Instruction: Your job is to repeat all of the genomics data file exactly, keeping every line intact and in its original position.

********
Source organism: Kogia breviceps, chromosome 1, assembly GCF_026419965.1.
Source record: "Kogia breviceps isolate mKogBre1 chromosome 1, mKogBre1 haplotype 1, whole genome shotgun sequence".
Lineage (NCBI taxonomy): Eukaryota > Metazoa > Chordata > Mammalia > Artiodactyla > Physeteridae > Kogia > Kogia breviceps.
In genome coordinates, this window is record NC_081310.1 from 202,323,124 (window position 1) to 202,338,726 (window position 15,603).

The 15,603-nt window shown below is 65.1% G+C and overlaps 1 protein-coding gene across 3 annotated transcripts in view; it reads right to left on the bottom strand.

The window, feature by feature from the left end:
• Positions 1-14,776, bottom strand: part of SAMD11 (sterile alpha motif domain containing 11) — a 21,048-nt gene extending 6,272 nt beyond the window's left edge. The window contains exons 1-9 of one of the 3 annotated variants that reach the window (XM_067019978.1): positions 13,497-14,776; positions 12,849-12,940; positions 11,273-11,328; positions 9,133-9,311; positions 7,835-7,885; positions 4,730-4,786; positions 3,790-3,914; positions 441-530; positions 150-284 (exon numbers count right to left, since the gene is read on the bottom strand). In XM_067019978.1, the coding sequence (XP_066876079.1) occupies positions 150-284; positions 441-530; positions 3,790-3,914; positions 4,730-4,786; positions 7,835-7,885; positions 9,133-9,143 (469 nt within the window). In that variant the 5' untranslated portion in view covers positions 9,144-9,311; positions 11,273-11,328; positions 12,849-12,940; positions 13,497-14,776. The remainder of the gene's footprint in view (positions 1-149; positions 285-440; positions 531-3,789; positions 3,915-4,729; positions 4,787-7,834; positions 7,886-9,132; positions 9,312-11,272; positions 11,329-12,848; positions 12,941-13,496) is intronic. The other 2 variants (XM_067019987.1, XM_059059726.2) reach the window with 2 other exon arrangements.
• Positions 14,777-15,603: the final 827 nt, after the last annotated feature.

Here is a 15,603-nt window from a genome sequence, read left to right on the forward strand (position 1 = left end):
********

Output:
Source organism: Kogia breviceps, chromosome 1, assembly GCF_026419965.1.
Source record: "Kogia breviceps isolate mKogBre1 chromosome 1, mKogBre1 haplotype 1, whole genome shotgun sequence".
Lineage (NCBI taxonomy): Eukaryota > Metazoa > Chordata > Mammalia > Artiodactyla > Physeteridae > Kogia > Kogia breviceps.
In genome coordinates, this window is record NC_081310.1 from 202,323,124 (window position 1) to 202,338,726 (window position 15,603).

The 15,603-nt window shown below is 65.1% G+C and overlaps 1 protein-coding gene across 3 annotated transcripts in view; it reads right to left on the bottom strand.

The window, feature by feature from the left end:
• Positions 1-14,776, bottom strand: part of SAMD11 (sterile alpha motif domain containing 11) — a 21,048-nt gene extending 6,272 nt beyond the window's left edge. The window contains exons 1-9 of one of the 3 annotated variants that reach the window (XM_067019978.1): positions 13,497-14,776; positions 12,849-12,940; positions 11,273-11,328; positions 9,133-9,311; positions 7,835-7,885; positions 4,730-4,786; positions 3,790-3,914; positions 441-530; positions 150-284 (exon numbers count right to left, since the gene is read on the bottom strand). In XM_067019978.1, the coding sequence (XP_066876079.1) occupies positions 150-284; positions 441-530; positions 3,790-3,914; positions 4,730-4,786; positions 7,835-7,885; positions 9,133-9,143 (469 nt within the window). In that variant the 5' untranslated portion in view covers positions 9,144-9,311; positions 11,273-11,328; positions 12,849-12,940; positions 13,497-14,776. The remainder of the gene's footprint in view (positions 1-149; positions 285-440; positions 531-3,789; positions 3,915-4,729; positions 4,787-7,834; positions 7,886-9,132; positions 9,312-11,272; positions 11,329-12,848; positions 12,941-13,496) is intronic. The other 2 variants (XM_067019987.1, XM_059059726.2) reach the window with 2 other exon arrangements.
• Positions 14,777-15,603: the final 827 nt, after the last annotated feature.

Here is a 15,603-nt window from a genome sequence, read left to right on the forward strand (position 1 = left end):